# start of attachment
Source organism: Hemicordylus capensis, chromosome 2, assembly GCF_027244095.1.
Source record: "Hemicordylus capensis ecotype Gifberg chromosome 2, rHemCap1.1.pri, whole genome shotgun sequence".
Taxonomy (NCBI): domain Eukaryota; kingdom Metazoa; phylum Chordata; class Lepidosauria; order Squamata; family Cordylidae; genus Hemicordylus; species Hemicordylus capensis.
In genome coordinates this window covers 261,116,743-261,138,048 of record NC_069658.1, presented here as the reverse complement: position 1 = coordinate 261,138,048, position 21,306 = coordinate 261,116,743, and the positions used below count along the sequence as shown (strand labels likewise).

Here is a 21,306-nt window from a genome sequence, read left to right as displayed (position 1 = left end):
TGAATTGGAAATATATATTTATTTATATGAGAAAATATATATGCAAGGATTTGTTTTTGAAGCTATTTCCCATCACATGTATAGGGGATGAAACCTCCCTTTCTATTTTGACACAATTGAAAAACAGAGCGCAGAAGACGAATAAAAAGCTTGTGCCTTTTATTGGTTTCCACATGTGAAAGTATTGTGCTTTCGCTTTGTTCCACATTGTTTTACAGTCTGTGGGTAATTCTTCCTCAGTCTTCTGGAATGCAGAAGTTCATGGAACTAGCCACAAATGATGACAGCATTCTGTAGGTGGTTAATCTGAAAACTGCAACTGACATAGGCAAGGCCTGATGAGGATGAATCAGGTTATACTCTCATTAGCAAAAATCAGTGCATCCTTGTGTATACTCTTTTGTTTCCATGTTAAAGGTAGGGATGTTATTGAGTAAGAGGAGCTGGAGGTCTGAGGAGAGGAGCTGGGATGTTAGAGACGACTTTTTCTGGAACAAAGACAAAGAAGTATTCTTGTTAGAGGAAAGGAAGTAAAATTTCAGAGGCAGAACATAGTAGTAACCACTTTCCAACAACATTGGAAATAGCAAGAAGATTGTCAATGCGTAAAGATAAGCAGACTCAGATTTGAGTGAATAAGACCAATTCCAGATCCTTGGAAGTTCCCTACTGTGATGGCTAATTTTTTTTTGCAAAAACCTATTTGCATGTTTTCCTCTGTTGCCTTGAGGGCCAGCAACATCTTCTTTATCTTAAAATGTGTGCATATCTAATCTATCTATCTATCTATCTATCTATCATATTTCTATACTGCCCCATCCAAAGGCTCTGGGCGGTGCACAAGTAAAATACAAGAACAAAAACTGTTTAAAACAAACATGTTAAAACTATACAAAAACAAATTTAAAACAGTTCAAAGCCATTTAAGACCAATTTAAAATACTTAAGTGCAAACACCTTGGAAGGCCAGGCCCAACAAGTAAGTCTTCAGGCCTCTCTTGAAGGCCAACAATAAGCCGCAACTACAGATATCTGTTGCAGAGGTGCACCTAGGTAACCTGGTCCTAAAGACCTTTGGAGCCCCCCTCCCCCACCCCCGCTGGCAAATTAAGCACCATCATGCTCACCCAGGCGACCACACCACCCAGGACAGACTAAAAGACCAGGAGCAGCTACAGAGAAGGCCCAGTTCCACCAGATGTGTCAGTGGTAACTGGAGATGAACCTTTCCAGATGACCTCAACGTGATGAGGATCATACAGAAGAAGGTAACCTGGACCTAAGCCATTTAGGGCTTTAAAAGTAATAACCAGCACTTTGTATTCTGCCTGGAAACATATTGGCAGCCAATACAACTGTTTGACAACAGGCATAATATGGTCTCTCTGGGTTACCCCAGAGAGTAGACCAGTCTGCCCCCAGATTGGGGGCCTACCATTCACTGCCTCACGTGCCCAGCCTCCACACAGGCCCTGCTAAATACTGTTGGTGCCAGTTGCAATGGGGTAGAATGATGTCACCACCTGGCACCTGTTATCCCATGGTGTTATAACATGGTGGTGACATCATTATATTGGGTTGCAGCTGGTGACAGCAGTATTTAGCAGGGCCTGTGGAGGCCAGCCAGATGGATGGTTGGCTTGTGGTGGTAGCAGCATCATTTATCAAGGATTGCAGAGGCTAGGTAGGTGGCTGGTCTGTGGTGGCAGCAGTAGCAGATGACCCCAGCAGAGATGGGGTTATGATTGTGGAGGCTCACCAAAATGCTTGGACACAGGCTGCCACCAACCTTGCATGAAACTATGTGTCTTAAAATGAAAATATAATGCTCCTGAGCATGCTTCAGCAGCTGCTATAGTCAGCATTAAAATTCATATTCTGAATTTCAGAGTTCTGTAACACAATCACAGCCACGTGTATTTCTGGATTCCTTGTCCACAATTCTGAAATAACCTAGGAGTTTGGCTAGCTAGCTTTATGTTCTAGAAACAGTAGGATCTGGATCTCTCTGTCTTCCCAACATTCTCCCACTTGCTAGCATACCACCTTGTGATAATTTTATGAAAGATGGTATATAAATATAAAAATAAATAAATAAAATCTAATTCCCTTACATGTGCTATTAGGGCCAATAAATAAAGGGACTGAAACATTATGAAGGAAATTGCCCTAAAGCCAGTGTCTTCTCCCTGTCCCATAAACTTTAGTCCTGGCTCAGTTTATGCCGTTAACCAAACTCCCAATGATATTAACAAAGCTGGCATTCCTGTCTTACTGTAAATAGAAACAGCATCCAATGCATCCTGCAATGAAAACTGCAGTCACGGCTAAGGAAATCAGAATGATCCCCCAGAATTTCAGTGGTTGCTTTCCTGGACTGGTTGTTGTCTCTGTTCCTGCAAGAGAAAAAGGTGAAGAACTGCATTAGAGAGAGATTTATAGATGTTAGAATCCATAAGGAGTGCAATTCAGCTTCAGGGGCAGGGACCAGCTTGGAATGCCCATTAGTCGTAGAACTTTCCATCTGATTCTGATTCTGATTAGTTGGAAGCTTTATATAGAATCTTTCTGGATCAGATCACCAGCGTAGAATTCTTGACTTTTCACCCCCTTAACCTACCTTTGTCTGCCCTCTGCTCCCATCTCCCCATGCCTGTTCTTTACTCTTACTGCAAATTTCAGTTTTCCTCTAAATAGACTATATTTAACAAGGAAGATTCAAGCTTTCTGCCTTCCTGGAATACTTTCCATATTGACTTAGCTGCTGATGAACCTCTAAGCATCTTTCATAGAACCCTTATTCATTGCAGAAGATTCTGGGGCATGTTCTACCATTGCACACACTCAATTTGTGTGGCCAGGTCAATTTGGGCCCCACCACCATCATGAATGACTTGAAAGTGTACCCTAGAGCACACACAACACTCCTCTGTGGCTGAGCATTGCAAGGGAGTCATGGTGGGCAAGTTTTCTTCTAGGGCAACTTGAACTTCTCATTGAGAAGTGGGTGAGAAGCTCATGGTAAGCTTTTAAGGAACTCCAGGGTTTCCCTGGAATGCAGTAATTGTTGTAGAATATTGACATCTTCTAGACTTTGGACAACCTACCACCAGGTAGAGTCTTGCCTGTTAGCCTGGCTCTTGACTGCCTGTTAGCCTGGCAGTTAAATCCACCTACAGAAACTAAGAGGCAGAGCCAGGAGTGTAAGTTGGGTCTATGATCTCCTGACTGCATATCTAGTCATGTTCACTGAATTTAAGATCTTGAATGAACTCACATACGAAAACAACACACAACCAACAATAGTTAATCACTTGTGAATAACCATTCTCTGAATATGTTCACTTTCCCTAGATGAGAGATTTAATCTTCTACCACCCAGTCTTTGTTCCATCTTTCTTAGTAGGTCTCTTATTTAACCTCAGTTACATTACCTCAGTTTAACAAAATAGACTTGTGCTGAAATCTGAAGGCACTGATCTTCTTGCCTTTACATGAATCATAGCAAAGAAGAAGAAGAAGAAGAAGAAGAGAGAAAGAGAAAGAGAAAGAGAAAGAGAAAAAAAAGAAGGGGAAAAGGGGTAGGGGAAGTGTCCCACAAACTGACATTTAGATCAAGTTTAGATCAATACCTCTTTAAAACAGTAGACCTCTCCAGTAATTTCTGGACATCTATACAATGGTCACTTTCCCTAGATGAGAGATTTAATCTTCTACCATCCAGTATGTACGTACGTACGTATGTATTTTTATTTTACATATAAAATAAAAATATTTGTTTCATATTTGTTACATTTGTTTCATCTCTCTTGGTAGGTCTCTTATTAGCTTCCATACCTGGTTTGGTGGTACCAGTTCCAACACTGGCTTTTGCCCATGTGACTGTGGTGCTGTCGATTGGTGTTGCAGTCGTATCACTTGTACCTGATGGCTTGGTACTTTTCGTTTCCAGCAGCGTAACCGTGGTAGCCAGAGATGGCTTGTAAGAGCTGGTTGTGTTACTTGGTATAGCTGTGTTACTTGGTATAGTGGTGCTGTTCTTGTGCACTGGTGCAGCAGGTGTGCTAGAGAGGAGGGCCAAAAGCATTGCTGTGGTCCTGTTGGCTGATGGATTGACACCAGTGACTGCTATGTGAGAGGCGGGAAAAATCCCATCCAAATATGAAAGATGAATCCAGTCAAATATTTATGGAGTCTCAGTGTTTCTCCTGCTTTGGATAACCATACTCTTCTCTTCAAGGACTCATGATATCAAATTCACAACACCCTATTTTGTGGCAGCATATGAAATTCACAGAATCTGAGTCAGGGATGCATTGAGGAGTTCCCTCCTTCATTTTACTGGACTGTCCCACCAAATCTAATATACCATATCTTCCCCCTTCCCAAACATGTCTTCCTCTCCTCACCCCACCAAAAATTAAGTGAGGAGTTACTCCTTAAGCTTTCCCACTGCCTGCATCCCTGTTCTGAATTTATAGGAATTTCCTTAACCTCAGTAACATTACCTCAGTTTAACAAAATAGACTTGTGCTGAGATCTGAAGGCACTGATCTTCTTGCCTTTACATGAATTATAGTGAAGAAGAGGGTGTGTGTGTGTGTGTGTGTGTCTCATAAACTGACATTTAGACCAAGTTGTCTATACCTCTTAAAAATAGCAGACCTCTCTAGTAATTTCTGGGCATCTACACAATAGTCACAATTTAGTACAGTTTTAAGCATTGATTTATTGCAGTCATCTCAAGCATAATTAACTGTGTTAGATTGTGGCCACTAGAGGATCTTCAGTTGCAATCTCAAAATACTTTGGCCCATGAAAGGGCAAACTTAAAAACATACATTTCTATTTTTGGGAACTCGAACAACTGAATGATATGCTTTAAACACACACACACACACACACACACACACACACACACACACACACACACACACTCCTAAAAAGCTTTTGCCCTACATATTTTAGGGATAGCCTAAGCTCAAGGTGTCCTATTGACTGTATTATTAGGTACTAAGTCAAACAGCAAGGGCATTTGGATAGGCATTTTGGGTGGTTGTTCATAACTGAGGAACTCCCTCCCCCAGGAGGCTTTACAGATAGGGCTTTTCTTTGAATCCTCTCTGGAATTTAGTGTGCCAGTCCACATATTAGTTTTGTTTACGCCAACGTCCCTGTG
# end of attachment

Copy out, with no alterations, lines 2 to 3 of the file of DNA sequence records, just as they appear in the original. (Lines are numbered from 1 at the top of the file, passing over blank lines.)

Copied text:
Source record: "Hemicordylus capensis ecotype Gifberg chromosome 2, rHemCap1.1.pri, whole genome shotgun sequence".
Taxonomy (NCBI): domain Eukaryota; kingdom Metazoa; phylum Chordata; class Lepidosauria; order Squamata; family Cordylidae; genus Hemicordylus; species Hemicordylus capensis.